How To Take A Cake Portrait

Decorating By cakesbydina Updated 19 Nov 2009 , 10:47pm by khoudek

cakesbydina Posted 16 Nov 2009 , 11:27am
post #1 of 13

I am looking for ways to use lighting, backdrops, table settings/displays for taking a professional looking picture of my cakes. I generally put them on the dining room table and usually have chairs/furniture, clutter in the background that doesn't look professional. I upload these photos to my website so it's important to impress and improve. If you can share your technique of backdrops/picture taking for product photography I would love it.

12 replies
G_Cakes Posted 16 Nov 2009 , 12:32pm
post #2 of 13

I went out to a local office supply sotre and bought a table top presentation board.

It is made out of cardboard and is black in color. I put this on my dining room table when I want to take a picture and it provides a nice backdrop from all the clutter around my home.

I also use scrap book paper that I find at my local dollar store for back drops as well.

Light well thats another issue I am currently trying to figure out myself...

But what I find so far that has worked for me is to make sure I snap my pictures in a well lit room, sometikmes I use flash and sometimes not, but I always try taking pictures both with and with out to see which one I like the best and go from there.

Hope this helps icon_smile.gif

sandykay Posted 16 Nov 2009 , 12:58pm
post #3 of 13

I to have had a issue with this. Some of my pics aren't so good because I never considered the backgound and you can only crop so much out. What I have tried recently is a sheet or table cloth that I already had. But I like the display board idea. As for the lighting, for me it's trial and error.

KHalstead Posted 16 Nov 2009 , 1:11pm
post #4 of 13
tx_cupcake Posted 16 Nov 2009 , 4:33pm
post #6 of 13

I use a project board like the one mentioned above, draped with cheap black fabric I bought at the local fabric store. I set it up on a table that gets direct sunlight, and I take my pictures when it's nice and bright outside. Photoshop is also my best friend!

I've also been known to take pictures of dummies outside. Natural light is the best light.

breezski Posted 19 Nov 2009 , 7:05am
post #7 of 13

I was told by a professional photographer to use a white (or very pale blue in the case of a mostly white cake) background. And to use as much natural light as possible.

JenniferMI Posted 19 Nov 2009 , 1:43pm
post #8 of 13

Just some tips.... avoid a flash at all cost. Get as close as possible to the cake, fill up your screen.

Jen icon_smile.gif

khoudek Posted 19 Nov 2009 , 10:19pm
post #9 of 13

The photographer for my daughter's wedding told me about the black backdrop feature. And also taking pictures from off center and above angles.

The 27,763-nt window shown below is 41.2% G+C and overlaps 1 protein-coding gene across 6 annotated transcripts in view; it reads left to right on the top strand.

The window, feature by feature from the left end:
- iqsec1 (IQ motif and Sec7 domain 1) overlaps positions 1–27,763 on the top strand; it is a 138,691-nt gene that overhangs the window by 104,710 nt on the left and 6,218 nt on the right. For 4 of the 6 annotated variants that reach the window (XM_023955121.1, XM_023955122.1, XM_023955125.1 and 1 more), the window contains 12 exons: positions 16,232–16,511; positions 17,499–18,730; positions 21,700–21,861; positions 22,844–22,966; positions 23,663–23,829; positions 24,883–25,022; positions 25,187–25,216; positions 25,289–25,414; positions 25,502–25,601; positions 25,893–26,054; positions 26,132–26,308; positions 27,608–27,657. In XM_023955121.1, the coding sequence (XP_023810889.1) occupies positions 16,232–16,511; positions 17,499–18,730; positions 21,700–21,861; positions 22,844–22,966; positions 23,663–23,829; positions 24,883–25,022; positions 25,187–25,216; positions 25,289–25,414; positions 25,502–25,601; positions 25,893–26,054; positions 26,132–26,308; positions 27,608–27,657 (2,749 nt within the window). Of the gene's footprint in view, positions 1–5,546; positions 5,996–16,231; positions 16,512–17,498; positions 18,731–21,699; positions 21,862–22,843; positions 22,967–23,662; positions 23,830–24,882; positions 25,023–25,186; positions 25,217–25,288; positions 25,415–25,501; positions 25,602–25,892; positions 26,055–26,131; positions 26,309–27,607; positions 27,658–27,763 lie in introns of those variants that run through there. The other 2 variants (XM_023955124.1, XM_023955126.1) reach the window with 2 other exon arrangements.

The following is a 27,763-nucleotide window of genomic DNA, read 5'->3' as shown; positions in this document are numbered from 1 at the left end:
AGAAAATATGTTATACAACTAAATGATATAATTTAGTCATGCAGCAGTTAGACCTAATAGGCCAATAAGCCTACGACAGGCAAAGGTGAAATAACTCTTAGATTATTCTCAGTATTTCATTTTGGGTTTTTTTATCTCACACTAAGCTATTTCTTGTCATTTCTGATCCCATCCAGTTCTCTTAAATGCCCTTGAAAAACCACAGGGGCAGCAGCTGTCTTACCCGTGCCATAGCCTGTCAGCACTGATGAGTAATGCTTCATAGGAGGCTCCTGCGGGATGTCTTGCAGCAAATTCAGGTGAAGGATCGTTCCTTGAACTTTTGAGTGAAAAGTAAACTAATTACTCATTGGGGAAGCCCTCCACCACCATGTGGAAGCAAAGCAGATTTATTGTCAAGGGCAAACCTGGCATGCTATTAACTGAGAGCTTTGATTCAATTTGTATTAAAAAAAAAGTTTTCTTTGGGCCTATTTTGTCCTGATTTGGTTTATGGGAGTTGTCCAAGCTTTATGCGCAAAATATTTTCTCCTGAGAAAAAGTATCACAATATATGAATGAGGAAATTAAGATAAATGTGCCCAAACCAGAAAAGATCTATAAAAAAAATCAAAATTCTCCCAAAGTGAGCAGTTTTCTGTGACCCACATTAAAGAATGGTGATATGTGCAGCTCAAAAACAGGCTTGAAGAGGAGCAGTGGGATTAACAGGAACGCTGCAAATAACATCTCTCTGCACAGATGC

Now I bring my black fabric to my wedding cake drop offs. If the back ground isn't nice I just have my husband hold up the fabric. He's nice and tall so works perfect. However, I also tend to forget to take my camera and end up using my cell phone camera, which pretty much can cancel out any improvements to the pics.

__Jamie__ Posted 19 Nov 2009 , 10:31pm
post #10 of 13

After you get a few pics you think are good, upload them to www.picnik.com. You can soften the pic, airbrush blemishes, focus on one specific area of the cake, edit out things from the background, add borders, and most importantly....watermark your property!

WildSugar Posted 19 Nov 2009 , 10:34pm
post #11 of 13
Quote:
Originally Posted by KHalstead

http://farm4.static.flickr.com/3219/3048831377_447331aebb_o.jpg

check this out!




So simple but looks so professional! I'll be using this trick from now on!

Texas_Rose Posted 19 Nov 2009 , 10:40pm
post #12 of 13
Quote:
Originally Posted by G_Cakes

I went out to a local office supply sotre and bought a table top presentation board.

It is made out of cardboard and is black in color. I put this on my dining room table when I want to take a picture and it provides a nice backdrop from all the clutter around my home.

I also use scrap book paper that I find at my local dollar store for back drops as well.

Light well thats another issue I am currently trying to figure out myself...

But what I find so far that has worked for me is to make sure I snap my pictures in a well lit room, sometikmes I use flash and sometimes not, but I always try taking pictures both with and with out to see which one I like the best and go from there.

Hope this helps icon_smile.gif




I use a board like that too. Depending on where you set it up in your house, adjusting the direction of the board will help with lighting.

khoudek Posted 19 Nov 2009 , 10:47pm
post #13 of 13

KHalstead and sherrycanary62, those are great informational sites! Thanks!!

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